Overall Rating Gold - expired
Overall Score 69.25
Liaison Laura Bain
Submission Date Jan. 26, 2015
Executive Letter Download

STARS v2.0

Furman University
OP-26: Water Use

Status Score Responsible Party
Complete 2.67 / 4.00 Yancey Fouche
Associate Director
Shi Center for Sustainability
"---" indicates that no data was submitted for this field

Level of water risk for the institution’s main campus:
Medium to High

Total water use (potable and non-potable combined)::
Performance Year Baseline Year
Total water use 66,616,580 Gallons 110,637,900 Gallons

Potable water use::
Performance Year Baseline Year
Potable water use 64,905,680 Gallons 108,959.70 Gallons

Figures needed to determine "Weighted Campus Users"::
Performance Year Baseline Year
Number of residential students 2,439 2,361
Number of residential employees 0 0
Number of in-patient hospital beds 0 0
Full-time equivalent enrollment 2,769 2,971
Full-time equivalent of employees 848 841
Full-time equivalent of distance education students 0 0

Gross floor area of building space::
Performance Year Baseline Year
Gross floor area 2,432,286 Square Feet 1,548,245 Square Feet

Area of vegetated grounds::
Performance Year Baseline Year
Vegetated grounds 745 Acres 745 Acres

Start and end dates of the performance year and baseline year (or three-year periods):
Start Date End Date
Performance Year July 1, 2013 June 30, 2014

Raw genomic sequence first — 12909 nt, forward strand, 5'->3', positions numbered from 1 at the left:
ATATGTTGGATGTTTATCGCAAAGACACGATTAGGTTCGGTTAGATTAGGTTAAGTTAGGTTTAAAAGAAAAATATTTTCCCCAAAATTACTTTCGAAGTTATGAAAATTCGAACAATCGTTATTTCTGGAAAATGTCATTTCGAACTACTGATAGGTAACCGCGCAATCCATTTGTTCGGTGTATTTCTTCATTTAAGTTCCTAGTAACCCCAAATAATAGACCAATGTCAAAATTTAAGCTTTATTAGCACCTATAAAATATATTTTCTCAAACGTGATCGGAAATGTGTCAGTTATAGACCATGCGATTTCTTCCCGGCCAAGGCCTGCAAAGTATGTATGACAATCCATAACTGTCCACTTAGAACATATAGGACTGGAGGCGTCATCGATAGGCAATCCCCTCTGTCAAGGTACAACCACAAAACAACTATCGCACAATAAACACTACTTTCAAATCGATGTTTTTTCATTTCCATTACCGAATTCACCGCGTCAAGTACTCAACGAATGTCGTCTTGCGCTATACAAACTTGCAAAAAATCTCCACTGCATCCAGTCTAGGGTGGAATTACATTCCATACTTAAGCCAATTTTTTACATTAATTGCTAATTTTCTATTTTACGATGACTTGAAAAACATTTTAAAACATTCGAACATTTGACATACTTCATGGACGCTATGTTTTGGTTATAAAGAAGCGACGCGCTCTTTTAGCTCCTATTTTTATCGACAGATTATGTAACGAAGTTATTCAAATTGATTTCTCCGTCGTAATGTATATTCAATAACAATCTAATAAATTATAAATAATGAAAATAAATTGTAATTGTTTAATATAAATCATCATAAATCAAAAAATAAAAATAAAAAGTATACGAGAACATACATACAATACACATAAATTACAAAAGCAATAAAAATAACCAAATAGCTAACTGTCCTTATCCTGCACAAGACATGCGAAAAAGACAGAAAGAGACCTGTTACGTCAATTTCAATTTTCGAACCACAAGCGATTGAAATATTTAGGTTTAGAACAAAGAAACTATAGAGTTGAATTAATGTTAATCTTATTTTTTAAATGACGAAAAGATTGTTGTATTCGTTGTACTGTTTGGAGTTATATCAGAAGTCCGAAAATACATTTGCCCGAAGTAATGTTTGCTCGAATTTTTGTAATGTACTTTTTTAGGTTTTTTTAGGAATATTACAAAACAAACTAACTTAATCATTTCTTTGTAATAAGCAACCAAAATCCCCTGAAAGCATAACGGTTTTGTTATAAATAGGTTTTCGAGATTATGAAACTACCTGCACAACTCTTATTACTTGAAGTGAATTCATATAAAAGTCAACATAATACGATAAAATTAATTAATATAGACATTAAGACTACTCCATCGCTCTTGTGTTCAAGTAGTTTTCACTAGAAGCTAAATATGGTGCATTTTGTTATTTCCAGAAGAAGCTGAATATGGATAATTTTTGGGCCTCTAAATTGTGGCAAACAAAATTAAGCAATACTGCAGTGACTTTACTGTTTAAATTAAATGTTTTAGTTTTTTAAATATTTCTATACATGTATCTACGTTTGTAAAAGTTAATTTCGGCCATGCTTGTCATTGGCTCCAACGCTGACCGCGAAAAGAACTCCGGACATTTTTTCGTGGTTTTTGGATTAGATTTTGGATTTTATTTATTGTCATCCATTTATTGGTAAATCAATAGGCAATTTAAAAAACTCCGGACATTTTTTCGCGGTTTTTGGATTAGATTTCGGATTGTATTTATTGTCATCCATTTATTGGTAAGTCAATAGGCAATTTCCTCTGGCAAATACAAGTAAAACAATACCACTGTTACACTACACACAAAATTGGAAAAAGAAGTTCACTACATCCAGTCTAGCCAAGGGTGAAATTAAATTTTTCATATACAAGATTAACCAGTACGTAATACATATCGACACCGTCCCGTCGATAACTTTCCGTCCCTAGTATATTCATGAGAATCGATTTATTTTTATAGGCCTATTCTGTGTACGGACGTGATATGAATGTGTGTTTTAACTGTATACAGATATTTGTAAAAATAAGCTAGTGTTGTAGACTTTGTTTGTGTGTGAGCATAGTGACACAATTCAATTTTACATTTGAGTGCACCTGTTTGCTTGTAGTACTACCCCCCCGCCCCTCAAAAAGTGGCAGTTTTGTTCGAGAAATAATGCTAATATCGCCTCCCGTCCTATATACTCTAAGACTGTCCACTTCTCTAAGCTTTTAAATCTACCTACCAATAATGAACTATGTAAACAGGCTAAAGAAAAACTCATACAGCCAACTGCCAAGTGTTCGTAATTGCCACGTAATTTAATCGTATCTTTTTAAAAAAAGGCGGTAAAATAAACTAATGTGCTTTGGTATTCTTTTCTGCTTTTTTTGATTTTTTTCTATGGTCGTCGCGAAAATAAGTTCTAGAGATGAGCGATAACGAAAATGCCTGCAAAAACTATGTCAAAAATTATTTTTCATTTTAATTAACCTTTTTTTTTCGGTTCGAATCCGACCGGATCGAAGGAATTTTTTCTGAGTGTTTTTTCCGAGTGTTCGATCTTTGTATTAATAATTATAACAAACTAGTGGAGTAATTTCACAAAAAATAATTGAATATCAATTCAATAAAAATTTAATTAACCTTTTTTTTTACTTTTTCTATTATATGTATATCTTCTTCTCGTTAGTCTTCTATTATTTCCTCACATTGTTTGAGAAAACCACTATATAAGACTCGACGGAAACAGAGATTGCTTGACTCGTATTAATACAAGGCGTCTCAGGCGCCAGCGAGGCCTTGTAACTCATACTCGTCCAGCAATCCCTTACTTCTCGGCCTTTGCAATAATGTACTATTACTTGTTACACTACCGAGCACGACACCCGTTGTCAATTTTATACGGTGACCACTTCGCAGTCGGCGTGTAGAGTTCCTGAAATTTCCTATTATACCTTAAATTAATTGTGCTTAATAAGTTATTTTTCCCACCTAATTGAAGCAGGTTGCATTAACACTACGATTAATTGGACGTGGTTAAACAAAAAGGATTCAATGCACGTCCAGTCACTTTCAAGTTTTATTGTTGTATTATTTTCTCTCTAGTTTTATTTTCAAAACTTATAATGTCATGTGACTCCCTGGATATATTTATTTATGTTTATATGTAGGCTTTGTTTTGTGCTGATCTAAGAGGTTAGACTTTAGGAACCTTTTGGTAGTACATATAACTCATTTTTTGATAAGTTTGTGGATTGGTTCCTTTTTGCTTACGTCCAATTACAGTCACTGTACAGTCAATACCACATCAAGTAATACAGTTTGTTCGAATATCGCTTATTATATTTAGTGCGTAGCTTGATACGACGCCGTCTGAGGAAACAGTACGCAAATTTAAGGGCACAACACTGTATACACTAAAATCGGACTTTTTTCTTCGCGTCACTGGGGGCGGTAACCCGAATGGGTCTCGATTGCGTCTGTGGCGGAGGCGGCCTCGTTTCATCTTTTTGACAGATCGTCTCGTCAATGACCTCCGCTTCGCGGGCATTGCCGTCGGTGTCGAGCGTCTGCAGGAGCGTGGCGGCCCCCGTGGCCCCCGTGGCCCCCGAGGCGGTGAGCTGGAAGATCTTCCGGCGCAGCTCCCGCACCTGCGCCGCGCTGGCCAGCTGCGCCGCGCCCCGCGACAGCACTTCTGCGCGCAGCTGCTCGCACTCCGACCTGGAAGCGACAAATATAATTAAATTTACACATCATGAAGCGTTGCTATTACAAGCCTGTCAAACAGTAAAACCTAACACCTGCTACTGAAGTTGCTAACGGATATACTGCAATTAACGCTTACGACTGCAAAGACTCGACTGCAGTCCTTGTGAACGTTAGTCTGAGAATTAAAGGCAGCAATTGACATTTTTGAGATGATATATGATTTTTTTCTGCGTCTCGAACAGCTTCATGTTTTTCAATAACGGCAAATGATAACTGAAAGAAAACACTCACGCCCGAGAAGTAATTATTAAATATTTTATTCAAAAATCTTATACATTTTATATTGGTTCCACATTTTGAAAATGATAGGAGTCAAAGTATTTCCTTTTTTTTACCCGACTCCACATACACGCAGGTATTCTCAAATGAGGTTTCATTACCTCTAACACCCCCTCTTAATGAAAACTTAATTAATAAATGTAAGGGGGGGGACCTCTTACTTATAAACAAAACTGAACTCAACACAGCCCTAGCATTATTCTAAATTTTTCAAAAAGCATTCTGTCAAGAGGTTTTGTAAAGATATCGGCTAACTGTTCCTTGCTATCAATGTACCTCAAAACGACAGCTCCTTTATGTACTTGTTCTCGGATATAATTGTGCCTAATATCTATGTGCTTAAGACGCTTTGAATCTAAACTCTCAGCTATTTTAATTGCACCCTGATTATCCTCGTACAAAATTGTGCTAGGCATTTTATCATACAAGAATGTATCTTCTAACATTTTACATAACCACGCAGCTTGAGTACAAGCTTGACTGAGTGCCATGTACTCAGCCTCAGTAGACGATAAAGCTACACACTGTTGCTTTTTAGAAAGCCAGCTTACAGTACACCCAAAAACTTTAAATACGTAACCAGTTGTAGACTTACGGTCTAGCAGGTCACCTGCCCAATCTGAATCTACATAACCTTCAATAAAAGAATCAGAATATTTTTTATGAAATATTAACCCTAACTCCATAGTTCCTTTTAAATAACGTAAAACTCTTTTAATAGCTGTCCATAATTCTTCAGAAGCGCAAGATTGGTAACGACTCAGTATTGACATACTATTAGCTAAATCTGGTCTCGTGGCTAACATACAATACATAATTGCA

Baseline Year July 1, 2004 June 30, 2005

A brief description of when and why the water use baseline was adopted:

Water recycled/reused on campus, performance year:

Recycled/reused water withdrawn from off-campus sources, performance year:
0 Gallons

A brief description of any water recovery and reuse systems employed by the institution:

One of our biggest projects is the closed-loop solar/aquatic waste water treatment system in the Charles Townes Science Center. The living machine uses natural processes to clean the building’s water. It’s then re-circulated into the building as grey water, which can be used for non-potable water demands like flushing toilets.

A brief description of any water metering and management systems employed by the institution:

The dashboard allows Furman community members to view energy use in real-time through an easy-to-use website. We’ve made the data available to faculty and students for use in the classroom and in research, making it easier to build connections between the coursework and university operations. The dashboard was partially funded by a gift from The Duke Endowment. For more information on Furman's dashboard contact the Shi Center.

A brief description of any building retrofit practices employed by the institution, e.g. to install high efficiency plumbing fixtures and fittings:

On a smaller scale, we retrofitted our dormitories with low flow shower aerators and sink aerators and switched our iconic fountains from a 24-hour operating schedule to an eight-hour operating schedule, reducing the amount of water lost to evaporation. We’ve also upgraded our irrigation efficiency by using water from Furman Lake. That change alone covers 30 percent of our irrigation needs.

A brief description of any policies or programs employed by the institution to replace appliances, equipment and systems with water-efficient alternatives: